7. Yay!! Isn't it so cool when you can find what you really want to do?

    I saw a c-section a few weeks ago and I was hooked! Although I still wasn't really "hey, I'm really loving this whole L&D thing..." But then I got my day in the nursery...LOVE! I'm putting all my effort and time into absorbing as much newborn/NICU information as I can and I hope like crazy there is a job opening for me next January!

  8. Debbie – I love the Einstein quote too.
    Marianne - Midwife huh? That sounds like a lot of fun; I'd love to see how hard those midwives work.

    CC - 15 years in OB huh? Well glad you liked the field enough to stay that long. I hope I like it just as much.

    David - It’s crazy what some people say about other specialties. If we didn't have OB nurses no woman would be able to take care of their own delivers.

    Babyrndeb - Wow over 500 deliveries per month huh? That's a busy hospital. Our OB unit on a busy month will deliver about 120 babies, so not as hopping as your facility, but good for experience.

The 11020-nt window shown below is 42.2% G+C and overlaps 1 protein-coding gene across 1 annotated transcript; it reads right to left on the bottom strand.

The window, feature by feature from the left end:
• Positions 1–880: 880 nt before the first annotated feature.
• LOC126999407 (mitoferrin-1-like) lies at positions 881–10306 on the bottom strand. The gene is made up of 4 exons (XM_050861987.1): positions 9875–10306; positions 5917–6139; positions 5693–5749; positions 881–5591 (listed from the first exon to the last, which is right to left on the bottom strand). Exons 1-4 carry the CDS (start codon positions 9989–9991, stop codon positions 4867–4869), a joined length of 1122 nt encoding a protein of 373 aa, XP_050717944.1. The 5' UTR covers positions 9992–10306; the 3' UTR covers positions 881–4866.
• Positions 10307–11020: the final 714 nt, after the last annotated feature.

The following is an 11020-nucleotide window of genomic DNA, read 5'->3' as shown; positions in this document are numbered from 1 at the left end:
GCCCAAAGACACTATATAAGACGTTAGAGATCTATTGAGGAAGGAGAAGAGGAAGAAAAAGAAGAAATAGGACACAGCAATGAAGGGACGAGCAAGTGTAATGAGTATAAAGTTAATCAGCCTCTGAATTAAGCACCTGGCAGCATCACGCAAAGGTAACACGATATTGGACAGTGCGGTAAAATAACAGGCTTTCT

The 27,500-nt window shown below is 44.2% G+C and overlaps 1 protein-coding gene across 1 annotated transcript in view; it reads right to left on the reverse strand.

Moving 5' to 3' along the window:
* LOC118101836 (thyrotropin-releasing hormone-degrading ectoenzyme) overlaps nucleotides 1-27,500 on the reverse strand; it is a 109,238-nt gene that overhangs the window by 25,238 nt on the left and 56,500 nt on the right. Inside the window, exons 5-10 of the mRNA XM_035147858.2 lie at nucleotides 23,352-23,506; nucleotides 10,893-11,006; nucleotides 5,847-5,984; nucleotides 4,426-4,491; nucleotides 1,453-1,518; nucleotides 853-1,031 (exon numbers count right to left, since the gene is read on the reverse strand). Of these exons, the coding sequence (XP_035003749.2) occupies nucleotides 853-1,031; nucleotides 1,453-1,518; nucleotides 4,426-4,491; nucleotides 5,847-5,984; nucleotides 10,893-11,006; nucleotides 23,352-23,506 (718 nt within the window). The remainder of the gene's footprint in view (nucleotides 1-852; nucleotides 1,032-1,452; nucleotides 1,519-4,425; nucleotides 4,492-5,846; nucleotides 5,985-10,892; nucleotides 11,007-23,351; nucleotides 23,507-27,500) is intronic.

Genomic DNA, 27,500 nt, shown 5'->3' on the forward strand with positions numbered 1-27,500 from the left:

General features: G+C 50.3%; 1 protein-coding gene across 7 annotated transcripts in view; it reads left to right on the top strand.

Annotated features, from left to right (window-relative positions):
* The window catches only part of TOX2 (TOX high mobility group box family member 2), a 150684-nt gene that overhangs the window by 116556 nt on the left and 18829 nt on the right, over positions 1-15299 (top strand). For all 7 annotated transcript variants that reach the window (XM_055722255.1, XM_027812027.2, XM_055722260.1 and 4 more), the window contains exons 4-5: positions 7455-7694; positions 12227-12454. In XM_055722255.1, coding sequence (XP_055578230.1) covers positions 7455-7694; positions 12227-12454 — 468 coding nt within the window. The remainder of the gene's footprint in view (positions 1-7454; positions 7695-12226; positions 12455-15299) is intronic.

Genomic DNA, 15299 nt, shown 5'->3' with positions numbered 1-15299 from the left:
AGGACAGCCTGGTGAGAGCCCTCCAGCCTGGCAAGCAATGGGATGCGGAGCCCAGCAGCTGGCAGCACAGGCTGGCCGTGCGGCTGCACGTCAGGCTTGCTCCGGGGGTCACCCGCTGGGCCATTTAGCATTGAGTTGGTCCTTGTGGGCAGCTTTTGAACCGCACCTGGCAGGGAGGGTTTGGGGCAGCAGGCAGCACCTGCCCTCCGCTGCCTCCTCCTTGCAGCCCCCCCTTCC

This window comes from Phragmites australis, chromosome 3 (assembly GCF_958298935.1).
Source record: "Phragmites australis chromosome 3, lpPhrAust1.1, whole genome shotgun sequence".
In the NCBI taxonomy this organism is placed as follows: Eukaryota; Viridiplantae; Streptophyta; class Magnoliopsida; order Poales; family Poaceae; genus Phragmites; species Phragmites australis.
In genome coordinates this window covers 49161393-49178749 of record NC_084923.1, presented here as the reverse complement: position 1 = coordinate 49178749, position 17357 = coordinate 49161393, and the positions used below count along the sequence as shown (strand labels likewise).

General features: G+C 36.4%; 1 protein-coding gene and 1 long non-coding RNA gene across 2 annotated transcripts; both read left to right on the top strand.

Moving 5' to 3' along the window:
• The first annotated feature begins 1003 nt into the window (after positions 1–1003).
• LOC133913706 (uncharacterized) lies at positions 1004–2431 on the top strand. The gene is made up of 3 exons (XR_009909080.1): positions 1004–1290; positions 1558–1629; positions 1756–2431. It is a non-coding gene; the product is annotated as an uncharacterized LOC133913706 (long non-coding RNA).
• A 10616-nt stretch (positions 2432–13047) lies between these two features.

Dominique - thank you for the compliment, I think I'll love it.

    Kendra - network, network, network. Just call up the department manager and ask for a job. I know that sounds crazy but watch for my upcoming blog post and I'll tell you what I did.

  9. So excited that you have found your "calling", at least for now. I can't WAIT to start my clinicals so that I can see what I like. I really have no clue. I'm leaning toward ED just b/c I get bored with things really easily & I feel like this would be a good place for me. I don't really like kids (shhhhhhh) so I KNOW peds is not my place & probably not OB either. But I hated to hear what other nurses said about L & D nurses, why are people so negative. There's room for all of us and we all have something great to offer. Jeez!!

  10. Oh and I loved your Grinch analogy too, lol.

  11. Rachel, I loved my OB nurse when Maddox was born. She was everything I had hoped for (unlike the night OB nurses! haha!!): calm and quiet. I will always remember her, but I can't say I will remember all these other nurses I have come into contact with. Speaking of...I had a student nurse last Friday at a doctor's appointment. I couldn't help but think about how much better you must be than him. I couldn't understand his mumbling and he wasn't very comforting in my stressful moment. After weighing me, I thought he said, "That's all," so I stepped off the scale. I guess he said, "How tall?"